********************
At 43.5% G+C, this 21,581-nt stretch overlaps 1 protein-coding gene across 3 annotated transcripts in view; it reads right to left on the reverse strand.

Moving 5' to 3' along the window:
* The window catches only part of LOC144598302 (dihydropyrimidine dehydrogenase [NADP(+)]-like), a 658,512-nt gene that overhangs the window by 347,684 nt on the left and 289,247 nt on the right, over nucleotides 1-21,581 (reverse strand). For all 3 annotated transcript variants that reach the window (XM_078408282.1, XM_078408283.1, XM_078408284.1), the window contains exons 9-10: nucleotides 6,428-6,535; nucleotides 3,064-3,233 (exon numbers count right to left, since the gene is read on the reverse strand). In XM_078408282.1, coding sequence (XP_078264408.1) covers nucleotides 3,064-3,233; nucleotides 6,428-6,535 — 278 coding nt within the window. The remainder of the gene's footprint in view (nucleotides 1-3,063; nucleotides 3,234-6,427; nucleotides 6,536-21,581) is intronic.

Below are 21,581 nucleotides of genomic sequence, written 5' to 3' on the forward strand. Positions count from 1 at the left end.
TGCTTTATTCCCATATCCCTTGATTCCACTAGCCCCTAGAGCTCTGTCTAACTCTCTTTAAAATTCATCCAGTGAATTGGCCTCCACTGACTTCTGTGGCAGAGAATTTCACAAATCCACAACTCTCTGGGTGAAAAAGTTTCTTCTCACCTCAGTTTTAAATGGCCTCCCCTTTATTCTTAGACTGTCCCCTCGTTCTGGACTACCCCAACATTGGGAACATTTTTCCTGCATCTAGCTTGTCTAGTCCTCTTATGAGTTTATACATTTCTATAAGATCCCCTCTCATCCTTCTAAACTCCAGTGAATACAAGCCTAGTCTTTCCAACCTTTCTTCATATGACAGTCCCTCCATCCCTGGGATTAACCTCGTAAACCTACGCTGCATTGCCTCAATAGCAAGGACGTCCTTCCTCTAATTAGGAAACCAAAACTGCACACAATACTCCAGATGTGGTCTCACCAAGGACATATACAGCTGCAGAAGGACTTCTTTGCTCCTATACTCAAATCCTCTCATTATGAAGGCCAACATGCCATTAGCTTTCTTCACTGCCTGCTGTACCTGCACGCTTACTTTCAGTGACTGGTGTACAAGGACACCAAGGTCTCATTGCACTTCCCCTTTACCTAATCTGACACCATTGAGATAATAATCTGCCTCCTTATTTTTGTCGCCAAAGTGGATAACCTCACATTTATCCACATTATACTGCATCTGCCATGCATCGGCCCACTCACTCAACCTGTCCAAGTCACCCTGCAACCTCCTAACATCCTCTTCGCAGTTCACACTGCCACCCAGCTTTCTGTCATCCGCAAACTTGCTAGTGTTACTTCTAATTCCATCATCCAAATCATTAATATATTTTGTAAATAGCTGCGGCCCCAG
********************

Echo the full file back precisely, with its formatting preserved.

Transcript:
At 43.5% G+C, this 21,581-nt stretch overlaps 1 protein-coding gene across 3 annotated transcripts in view; it reads right to left on the reverse strand.

Moving 5' to 3' along the window:
* The window catches only part of LOC144598302 (dihydropyrimidine dehydrogenase [NADP(+)]-like), a 658,512-nt gene that overhangs the window by 347,684 nt on the left and 289,247 nt on the right, over nucleotides 1-21,581 (reverse strand). For all 3 annotated transcript variants that reach the window (XM_078408282.1, XM_078408283.1, XM_078408284.1), the window contains exons 9-10: nucleotides 6,428-6,535; nucleotides 3,064-3,233 (exon numbers count right to left, since the gene is read on the reverse strand). In XM_078408282.1, coding sequence (XP_078264408.1) covers nucleotides 3,064-3,233; nucleotides 6,428-6,535 — 278 coding nt within the window. The remainder of the gene's footprint in view (nucleotides 1-3,063; nucleotides 3,234-6,427; nucleotides 6,536-21,581) is intronic.

Below are 21,581 nucleotides of genomic sequence, written 5' to 3' on the forward strand. Positions count from 1 at the left end.
TGCTTTATTCCCATATCCCTTGATTCCACTAGCCCCTAGAGCTCTGTCTAACTCTCTTTAAAATTCATCCAGTGAATTGGCCTCCACTGACTTCTGTGGCAGAGAATTTCACAAATCCACAACTCTCTGGGTGAAAAAGTTTCTTCTCACCTCAGTTTTAAATGGCCTCCCCTTTATTCTTAGACTGTCCCCTCGTTCTGGACTACCCCAACATTGGGAACATTTTTCCTGCATCTAGCTTGTCTAGTCCTCTTATGAGTTTATACATTTCTATAAGATCCCCTCTCATCCTTCTAAACTCCAGTGAATACAAGCCTAGTCTTTCCAACCTTTCTTCATATGACAGTCCCTCCATCCCTGGGATTAACCTCGTAAACCTACGCTGCATTGCCTCAATAGCAAGGACGTCCTTCCTCTAATTAGGAAACCAAAACTGCACACAATACTCCAGATGTGGTCTCACCAAGGACATATACAGCTGCAGAAGGACTTCTTTGCTCCTATACTCAAATCCTCTCATTATGAAGGCCAACATGCCATTAGCTTTCTTCACTGCCTGCTGTACCTGCACGCTTACTTTCAGTGACTGGTGTACAAGGACACCAAGGTCTCATTGCACTTCCCCTTTACCTAATCTGACACCATTGAGATAATAATCTGCCTCCTTATTTTTGTCGCCAAAGTGGATAACCTCACATTTATCCACATTATACTGCATCTGCCATGCATCGGCCCACTCACTCAACCTGTCCAAGTCACCCTGCAACCTCCTAACATCCTCTTCGCAGTTCACACTGCCACCCAGCTTTCTGTCATCCGCAAACTTGCTAGTGTTACTTCTAATTCCATCATCCAAATCATTAATATATTTTGTAAATAGCTGCGGCCCCAG